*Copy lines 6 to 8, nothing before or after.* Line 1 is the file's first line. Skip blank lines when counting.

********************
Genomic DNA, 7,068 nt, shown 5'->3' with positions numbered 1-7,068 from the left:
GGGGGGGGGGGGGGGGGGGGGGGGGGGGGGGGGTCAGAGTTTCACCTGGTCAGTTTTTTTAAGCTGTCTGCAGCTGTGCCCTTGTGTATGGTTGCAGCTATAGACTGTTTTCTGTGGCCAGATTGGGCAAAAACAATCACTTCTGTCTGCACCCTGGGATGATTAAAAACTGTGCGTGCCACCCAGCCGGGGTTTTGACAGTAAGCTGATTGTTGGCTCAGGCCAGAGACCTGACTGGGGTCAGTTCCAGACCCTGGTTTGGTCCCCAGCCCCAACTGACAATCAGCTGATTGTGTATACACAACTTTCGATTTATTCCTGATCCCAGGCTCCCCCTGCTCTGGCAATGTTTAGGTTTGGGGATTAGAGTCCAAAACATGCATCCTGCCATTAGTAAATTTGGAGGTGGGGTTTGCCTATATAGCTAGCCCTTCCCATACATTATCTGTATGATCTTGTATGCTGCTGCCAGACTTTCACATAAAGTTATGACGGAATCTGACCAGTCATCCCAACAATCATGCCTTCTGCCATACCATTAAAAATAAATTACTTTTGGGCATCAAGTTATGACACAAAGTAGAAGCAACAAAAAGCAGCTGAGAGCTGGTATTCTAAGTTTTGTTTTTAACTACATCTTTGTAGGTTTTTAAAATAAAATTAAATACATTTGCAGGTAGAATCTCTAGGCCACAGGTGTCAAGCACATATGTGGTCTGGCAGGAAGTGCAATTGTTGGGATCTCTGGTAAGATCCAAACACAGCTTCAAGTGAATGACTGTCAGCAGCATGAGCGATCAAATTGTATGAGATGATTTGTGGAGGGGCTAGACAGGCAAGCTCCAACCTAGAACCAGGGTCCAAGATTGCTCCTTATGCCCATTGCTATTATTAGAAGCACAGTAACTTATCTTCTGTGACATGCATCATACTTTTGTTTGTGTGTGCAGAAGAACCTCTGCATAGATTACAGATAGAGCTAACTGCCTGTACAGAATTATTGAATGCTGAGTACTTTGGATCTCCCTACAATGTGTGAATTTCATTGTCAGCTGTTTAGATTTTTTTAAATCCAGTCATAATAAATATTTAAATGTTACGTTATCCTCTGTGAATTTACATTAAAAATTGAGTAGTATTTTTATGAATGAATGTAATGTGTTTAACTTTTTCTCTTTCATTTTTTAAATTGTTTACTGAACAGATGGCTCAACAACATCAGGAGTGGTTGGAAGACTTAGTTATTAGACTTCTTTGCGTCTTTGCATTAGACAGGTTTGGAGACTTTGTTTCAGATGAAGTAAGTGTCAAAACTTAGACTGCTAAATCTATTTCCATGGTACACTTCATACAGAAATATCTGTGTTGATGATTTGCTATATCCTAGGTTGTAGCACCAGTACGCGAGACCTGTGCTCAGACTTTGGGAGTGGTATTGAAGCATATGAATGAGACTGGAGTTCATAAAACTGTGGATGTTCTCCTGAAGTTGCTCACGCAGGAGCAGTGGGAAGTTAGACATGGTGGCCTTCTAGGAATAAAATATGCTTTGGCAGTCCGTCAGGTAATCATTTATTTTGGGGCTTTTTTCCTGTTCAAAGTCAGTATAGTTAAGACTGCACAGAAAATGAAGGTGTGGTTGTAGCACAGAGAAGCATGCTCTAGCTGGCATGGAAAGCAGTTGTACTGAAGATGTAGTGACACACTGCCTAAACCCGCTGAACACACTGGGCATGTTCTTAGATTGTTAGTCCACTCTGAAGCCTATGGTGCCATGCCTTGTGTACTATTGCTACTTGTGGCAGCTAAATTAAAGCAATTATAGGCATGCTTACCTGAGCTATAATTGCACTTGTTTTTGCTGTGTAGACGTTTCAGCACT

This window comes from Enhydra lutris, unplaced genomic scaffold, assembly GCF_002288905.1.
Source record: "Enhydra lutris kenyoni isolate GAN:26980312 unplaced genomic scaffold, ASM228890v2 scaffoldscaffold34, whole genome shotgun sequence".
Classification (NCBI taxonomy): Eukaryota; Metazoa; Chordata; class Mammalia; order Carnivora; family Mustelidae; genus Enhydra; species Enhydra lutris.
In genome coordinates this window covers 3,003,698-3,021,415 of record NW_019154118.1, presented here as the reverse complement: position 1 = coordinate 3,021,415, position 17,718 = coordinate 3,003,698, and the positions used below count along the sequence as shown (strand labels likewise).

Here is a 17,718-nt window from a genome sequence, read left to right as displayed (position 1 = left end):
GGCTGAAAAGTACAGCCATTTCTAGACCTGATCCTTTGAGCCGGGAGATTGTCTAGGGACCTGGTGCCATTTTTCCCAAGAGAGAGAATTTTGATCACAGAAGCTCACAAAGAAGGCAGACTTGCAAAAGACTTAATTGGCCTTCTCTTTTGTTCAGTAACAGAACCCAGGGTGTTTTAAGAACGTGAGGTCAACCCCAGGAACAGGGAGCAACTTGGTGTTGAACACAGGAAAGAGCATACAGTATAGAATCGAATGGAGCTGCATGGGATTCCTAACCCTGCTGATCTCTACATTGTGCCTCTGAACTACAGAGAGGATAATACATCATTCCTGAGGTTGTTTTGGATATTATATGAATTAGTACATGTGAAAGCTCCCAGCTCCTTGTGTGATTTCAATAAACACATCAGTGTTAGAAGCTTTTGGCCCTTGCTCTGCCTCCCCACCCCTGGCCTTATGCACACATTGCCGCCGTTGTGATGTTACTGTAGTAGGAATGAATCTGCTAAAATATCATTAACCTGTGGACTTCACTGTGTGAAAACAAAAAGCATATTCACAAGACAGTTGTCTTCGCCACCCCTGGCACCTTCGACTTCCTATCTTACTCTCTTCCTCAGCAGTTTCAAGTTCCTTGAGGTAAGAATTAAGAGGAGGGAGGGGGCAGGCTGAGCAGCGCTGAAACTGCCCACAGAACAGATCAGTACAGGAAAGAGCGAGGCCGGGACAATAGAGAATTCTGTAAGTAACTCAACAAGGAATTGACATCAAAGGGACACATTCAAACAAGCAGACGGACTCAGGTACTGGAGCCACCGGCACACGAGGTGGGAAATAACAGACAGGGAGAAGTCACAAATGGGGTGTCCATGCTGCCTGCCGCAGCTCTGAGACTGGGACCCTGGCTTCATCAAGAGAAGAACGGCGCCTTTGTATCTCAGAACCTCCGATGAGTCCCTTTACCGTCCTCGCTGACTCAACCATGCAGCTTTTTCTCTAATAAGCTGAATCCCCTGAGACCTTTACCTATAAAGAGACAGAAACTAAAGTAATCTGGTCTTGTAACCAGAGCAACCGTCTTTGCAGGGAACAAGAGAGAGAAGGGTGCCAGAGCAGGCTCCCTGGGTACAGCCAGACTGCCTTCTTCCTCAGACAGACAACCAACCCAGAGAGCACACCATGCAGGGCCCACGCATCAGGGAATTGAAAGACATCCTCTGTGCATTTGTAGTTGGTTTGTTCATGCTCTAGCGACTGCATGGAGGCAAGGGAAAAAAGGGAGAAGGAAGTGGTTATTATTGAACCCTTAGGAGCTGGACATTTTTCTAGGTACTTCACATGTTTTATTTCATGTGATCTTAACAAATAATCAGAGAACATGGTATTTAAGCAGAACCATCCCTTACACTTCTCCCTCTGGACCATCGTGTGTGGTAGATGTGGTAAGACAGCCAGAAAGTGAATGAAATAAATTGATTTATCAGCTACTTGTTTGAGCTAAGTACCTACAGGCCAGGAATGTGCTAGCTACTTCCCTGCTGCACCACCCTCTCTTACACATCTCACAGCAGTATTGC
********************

In genome coordinates this window covers 3,003,698-3,021,415 of record NW_019154118.1, presented here as the reverse complement: position 1 = coordinate 3,021,415, position 17,718 = coordinate 3,003,698, and the positions used below count along the sequence as shown (strand labels likewise).

Here is a 17,718-nt window from a genome sequence, read left to right as displayed (position 1 = left end):
GGCTGAAAAGTACAGCCATTTCTAGACCTGATCCTTTGAGCCGGGAGATTGTCTAGGGACCTGGTGCCATTTTTCCCAAGAGAGAGAATTTTGATCACAGAAGCTCACAAAGAAGGCAGACTTGCAAAAGACTTAATTGGCCTTCTCTTTTGTTCAGTAACAGAACCCAGGGTGTTTTAAGAACGTGAGGTCAACCCCAGGAACAGGGAGCAACTTGGTGTTGAACACAGGAAAGAGCATACAGTATAGAATCGAATGGAGCTGCATGGGATTCCTAACCCTGCTGATCTCTACATTGTGCCTCTGAACTACAGAGAGGATAATACATCATTCCTGAGGTTGTTTTGGATATTATATGAATTAGTACATGTGAAAGCTCCCAGCTCCTTGTGTGATTTCAATAAACACATCAGTGTTAGAAGCTTTTGGCCCTTGCTCTGCCTCCCCACCCCTGGCCTTATGCACACATTGCCGCCGTTGTGATGTTACTGTAGTAGGAATGAATCTGCTAAAATATCATTAACCTGTGGACTTCACTGTGTGAAAACAAAAAGCATATTCACAAGACAGTTGTCTTCGCCACCCCTGGCACCTTCGACTTCCTATCTTACTCTCTTCCTCAGCAGTTTCAAGTTCCTTGAGGTAAGAATTAAGAGGAGGGAGGGGGCAGGCTGAGCAGCGCTGAAACTGCCCACAGAACAGATCAGTACAGGAAAGAGCGAGGCCGGGACAATAGAGAATTCTGTAAGTAACTCAACAAGGAATTGACATCAAAGGGACACATTCAAACAAGCAGACGGACTCAGGTACTGGAGCCACCGGCACACGAGGTGGGAAATAACAGACAGGGAGAAGTCACAAATGGGGTGTCCATGCTGCCTGCCGCAGCTCTGAGACTGGGACCCTGGCTTCATCAAGAGAAGAACGGCGCCTTTGTATCTCAGAACCTCCGATGAGTCCCTTTACCGTCCTCGCTGACTCAACCATGCAGCTTTTTCTCTAATAAGCTGAATCCCCTGAGACCTTTACCTATAAAGAGACAGAAACTAAAGTAATCTGGTCTTGTAACCAGAGCAACCGTCTTTGCAGGGAACAAGAGAGAGAAGGGTGCCAGAGCAGGCTCCCTGGGTACAGCCAGACTGCCTTCTTCCTCAGACAGACAACCAACCCAGAGAGCACACCATGCAGGGCCCACGCATCAGGGAATTGAAAGACATCCTCTGTGCATTTGTAGTTGGTTTGTTCATGCTCTAGCGACTGCATGGAGGCAAGGGAAAAAAGGGAGAAGGAAGTGGTTATTATTGAACCCTTAGGAGCTGGACATTTTTCTAGGTACTTCACATGTTTTATTTCATGTGATCTTAACAAATAATCAGAGAACATGGTATTTAAGCAGAACCATCCCTTACACTTCTCCCTCTGGACCATCGTGTGTGGTAGATGTGGTAAGACAGCCAGAAAGTGAATGAAATAAATTGATTTATCAGCTACTTGTTTGAGCTAAGTACCTACAGGCCAGGAATGTGCTAGCTACTTCCCTGCTGCACCACCCTCTCTTACACATCTCACAGCAGTATTGC